New Book Tells the Story of Beaver Island’s King Strang

Miles Harvey will join the National Writers Series on July 14 at 7 p.m., talking about his new book, The King of Confidence.

Register for the free, online event.

Miles Harvey didn’t set out to write a Mormon story when he started researching James Jesse Strang, the self-proclaimed “king of earth and heaven”—and Beaver Island.

“I didn’t see him as a weird Midwestern story or (Mormon) story. I saw him as a lightning rod for all the enthusiasm, prejudices, activities of that era,” Harvey says.

That era, the mid-1800s, was an era of change, upheaval and uncertainty. Sound familiar?

“I don’t know if I would have written the same book if I hadn’t been living through the Trump era. But conversely, Strang helped me understand Trump. It helped me think through Trump,” Harvey says.

“Guys like (Strang) thrive in times of massive change when people want simple and hopeful answers to complex and depressing questions. He offered those things. A lot of his followers were the losers of the upheavals of the 19th century, people who had lost out economically, demographically. He told them they could be the people who ushered in the second coming of God. He offered a kind of new Jerusalem. It must have been really seductive.”

Read more about King Strang

Harvey still isn’t sure whether Strang was a true believer of what he preached, especially because Strang had written extensively about his own atheism prior to joining the Church of Jesus Christ of Latter-Day Saints (LDS).

“We know a lot about Strang’s beliefs from before Mormonism. He was an atheist. He told a reporter he was an atheist when he walked into Nauvoo (a Mormon settlement). He was well-versed in the Bible … so he could talk a good game and if I was a believer at that time, with his King James-style writing ‘thee’ and ‘thou’ it would have taken me in.”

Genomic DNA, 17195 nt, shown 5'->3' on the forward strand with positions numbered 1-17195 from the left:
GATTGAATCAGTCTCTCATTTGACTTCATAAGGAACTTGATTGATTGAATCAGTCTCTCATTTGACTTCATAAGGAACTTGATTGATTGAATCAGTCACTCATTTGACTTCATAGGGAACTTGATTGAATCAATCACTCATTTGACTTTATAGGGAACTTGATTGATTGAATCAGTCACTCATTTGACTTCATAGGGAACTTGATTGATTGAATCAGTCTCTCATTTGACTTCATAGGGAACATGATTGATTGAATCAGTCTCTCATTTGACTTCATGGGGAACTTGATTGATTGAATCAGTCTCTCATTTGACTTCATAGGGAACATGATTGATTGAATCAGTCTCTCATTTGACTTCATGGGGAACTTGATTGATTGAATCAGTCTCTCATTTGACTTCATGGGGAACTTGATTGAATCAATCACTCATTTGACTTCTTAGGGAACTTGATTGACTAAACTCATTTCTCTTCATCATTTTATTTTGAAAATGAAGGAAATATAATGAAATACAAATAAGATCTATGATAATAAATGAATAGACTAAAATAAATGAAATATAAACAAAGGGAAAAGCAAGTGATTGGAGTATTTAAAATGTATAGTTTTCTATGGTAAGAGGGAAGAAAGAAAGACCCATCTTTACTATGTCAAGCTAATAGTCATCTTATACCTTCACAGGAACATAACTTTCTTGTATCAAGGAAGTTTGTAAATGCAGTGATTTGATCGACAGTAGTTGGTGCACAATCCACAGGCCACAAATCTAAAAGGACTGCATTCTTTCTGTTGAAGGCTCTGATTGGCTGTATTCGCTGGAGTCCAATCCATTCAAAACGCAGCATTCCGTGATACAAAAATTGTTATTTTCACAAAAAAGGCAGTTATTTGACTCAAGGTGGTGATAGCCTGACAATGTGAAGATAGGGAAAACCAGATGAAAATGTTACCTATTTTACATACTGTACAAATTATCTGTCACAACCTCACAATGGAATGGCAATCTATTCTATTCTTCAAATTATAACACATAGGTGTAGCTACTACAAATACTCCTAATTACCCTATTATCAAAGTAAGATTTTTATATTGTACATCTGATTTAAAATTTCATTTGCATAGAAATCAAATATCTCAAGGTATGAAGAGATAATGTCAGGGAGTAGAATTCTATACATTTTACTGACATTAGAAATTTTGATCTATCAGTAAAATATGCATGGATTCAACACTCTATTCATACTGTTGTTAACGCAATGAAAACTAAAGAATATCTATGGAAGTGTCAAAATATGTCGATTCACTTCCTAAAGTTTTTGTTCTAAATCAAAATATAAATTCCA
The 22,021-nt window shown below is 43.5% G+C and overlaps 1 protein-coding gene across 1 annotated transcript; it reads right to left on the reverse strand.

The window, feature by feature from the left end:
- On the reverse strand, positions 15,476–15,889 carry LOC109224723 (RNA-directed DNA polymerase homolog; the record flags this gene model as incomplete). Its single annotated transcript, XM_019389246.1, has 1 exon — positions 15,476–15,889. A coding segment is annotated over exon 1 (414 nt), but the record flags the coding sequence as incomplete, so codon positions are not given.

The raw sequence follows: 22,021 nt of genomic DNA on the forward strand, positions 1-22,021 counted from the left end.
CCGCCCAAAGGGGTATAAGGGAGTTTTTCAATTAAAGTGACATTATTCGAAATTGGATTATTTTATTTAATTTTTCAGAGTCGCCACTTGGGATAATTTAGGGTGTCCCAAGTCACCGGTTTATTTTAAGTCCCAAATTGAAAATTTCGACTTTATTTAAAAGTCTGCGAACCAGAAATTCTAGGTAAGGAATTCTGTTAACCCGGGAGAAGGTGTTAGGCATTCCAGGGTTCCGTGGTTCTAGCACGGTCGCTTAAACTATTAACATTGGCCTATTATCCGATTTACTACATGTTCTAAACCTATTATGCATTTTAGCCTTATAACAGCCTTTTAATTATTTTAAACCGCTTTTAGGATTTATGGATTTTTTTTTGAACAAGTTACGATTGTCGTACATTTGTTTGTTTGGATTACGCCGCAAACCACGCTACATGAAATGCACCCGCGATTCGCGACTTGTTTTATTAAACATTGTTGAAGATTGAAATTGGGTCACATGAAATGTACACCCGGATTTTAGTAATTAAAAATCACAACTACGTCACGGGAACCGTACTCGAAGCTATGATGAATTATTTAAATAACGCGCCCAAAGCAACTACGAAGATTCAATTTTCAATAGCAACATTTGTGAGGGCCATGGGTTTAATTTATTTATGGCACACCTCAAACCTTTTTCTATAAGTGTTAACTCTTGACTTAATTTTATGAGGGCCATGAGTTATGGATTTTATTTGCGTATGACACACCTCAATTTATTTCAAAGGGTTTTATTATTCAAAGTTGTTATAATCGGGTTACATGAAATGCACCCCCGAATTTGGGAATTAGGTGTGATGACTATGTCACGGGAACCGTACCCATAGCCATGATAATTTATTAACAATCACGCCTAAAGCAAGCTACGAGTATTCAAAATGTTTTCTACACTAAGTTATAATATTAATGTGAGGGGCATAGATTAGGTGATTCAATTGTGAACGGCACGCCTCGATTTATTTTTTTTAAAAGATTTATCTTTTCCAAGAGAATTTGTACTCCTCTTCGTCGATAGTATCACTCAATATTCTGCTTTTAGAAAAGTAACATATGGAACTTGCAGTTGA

And, while Miles Harvey is not a Mormon, he is not about to dismiss anyone’s faith.

“I don’t question anyone’s faith because I have it myself. I don’t want anyone telling me I’m silly so I’m not going to tell anyone else they’re silly,” Harvey says.

But The King of Confidence is not about LDS faith or even LDS history.

“I was much less interested in Strang as part of Mormon history as such as a part of American history.”

And he was fascinated by the era’s “confidence men.”

“’Con man’ came into usage in 1849 in New York newspaper—and spread rapidly. It was a time when confidence was a currency. It was a time of such dramatic change. You couldn’t trust anything except your confidence in someone. Confidence Man. Confidence Artist. There was even a play three months after the word came into usage.”

Harvey’s research took him deep into old newspapers, genealogy and collections, including an impressive one at Central Michigan University.

“Strang and his people were savers, probably because they thought they were ushering in the Second Coming,” Harvey says. “There are two great archives, one at Yale because his first biographer, Milo Quaife, gave his papers to Yale. CMU also has a great collection. Another thing is the 19th-century newspaper databases. I was able to discover some stuff about Strang sitting in my underwear in my basement at 1 a.m. Some of the stuff was counterintuitive. If you were only looking in only Michigan newspapers, you would have missed stuff.”

Harvey only made one trip to Beaver Island when he was researching The King of Confidence. He said Strang’s legacy can be seen widely in place names, including the island’s village, St. James, and the main road, King’s Highway.

He also fell in love with The Book of Mormon, the sacred text of the LDS church. “It’s an amazing literary document,” he says. “I’m an English teacher, so that’s where I’m coming from. To reimagine the Bible as an ongoing story and set it in North America takes some imagination.”

Harvey teaches at DePaul University.

Guest host for “An Evening with Miles Harvey” is Jeremiah Chamberlin, a University of Michigan instructor, contributing editor at Poets and Writers and editor-in-chief of Fiction Writers Review.

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